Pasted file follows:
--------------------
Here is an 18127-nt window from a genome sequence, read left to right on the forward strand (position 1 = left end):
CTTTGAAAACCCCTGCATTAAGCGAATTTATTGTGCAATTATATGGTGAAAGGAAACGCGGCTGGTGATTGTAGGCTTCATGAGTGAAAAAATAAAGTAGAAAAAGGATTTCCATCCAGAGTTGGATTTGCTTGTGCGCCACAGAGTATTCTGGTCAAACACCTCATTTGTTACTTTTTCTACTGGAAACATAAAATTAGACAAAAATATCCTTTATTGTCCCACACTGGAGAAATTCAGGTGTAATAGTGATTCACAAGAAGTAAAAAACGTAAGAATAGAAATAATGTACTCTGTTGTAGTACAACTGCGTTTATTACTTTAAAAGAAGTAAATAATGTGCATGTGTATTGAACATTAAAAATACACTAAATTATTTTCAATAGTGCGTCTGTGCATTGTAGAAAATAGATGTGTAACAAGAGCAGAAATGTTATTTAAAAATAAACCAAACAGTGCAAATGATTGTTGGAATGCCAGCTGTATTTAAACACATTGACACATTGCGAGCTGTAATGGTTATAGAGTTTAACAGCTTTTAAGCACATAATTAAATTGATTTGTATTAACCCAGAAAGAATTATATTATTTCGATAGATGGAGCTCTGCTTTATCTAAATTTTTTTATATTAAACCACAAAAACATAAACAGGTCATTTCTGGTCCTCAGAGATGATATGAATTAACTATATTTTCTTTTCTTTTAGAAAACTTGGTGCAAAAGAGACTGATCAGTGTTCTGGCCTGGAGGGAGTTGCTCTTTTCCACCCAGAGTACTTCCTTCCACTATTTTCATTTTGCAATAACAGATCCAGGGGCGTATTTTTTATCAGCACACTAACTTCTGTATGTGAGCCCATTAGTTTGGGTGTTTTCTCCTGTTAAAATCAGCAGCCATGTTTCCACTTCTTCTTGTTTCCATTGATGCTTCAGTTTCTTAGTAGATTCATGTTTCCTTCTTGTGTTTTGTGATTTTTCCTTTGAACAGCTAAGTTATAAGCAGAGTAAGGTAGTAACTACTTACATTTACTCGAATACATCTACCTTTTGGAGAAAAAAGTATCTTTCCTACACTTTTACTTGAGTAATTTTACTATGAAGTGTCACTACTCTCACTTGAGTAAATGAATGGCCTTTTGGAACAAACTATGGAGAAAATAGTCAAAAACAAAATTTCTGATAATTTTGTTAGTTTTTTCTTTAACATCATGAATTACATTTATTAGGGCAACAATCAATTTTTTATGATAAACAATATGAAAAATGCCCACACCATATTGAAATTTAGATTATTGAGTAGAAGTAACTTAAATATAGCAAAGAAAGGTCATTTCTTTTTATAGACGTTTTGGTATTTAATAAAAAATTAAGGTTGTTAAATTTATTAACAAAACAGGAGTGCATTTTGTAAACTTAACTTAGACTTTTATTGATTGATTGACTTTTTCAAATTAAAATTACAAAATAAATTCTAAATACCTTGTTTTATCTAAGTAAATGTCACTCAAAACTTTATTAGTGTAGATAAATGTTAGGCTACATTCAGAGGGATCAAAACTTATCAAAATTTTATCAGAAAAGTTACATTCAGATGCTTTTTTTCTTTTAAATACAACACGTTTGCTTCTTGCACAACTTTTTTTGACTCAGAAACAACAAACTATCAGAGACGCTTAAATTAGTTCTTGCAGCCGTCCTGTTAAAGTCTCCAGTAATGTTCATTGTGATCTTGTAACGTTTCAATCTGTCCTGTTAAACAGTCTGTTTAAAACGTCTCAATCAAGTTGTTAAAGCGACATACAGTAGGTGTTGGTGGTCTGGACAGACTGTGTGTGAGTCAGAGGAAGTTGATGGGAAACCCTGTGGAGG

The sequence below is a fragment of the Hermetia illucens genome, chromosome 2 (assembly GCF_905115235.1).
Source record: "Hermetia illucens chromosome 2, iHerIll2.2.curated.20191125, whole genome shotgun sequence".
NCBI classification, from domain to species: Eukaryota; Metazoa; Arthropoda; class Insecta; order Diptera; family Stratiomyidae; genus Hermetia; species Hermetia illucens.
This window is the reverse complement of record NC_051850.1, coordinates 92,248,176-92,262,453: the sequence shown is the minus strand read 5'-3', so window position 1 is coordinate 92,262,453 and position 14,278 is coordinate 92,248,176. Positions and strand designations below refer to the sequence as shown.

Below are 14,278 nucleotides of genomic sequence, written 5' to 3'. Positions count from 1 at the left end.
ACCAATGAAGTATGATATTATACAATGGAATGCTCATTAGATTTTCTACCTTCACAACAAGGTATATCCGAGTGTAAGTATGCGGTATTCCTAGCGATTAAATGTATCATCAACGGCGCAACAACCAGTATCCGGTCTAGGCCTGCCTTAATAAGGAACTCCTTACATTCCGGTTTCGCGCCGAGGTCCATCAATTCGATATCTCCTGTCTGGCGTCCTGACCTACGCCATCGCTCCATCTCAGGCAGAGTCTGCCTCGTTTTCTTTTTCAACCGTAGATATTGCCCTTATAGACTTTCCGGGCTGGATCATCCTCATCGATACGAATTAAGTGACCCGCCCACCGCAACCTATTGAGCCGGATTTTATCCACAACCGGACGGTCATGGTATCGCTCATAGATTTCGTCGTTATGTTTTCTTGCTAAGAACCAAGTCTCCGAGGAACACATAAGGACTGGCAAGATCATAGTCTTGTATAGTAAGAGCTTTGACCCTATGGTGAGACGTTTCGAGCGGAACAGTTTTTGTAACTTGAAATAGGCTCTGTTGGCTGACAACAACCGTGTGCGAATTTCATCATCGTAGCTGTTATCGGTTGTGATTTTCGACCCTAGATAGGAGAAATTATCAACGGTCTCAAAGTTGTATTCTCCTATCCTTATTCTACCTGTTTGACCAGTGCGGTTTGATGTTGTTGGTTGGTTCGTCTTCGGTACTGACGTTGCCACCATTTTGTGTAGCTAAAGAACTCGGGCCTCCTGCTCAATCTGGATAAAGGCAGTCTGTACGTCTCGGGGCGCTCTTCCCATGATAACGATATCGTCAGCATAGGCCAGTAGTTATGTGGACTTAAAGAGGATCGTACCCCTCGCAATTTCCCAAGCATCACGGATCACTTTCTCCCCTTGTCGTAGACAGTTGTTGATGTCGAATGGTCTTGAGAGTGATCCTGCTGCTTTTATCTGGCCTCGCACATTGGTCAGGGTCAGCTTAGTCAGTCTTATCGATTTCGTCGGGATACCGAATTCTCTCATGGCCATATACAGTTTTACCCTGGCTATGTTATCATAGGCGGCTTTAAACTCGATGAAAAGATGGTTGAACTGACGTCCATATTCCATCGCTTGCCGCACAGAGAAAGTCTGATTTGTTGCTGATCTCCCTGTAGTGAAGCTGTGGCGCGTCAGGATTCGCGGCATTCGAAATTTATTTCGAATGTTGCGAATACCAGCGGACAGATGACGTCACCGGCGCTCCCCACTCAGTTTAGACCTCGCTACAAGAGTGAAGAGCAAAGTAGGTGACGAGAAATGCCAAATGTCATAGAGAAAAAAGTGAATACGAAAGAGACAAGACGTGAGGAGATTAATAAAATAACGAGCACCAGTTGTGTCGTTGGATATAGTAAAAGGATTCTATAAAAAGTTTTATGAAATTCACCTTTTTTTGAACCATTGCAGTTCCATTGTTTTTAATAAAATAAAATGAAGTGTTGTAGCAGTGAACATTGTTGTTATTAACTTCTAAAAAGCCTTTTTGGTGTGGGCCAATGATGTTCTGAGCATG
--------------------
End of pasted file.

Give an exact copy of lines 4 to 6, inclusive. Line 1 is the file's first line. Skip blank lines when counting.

Source record: "Hermetia illucens chromosome 2, iHerIll2.2.curated.20191125, whole genome shotgun sequence".
NCBI classification, from domain to species: Eukaryota; Metazoa; Arthropoda; class Insecta; order Diptera; family Stratiomyidae; genus Hermetia; species Hermetia illucens.
This window is the reverse complement of record NC_051850.1, coordinates 92,248,176-92,262,453: the sequence shown is the minus strand read 5'-3', so window position 1 is coordinate 92,262,453 and position 14,278 is coordinate 92,248,176. Positions and strand designations below refer to the sequence as shown.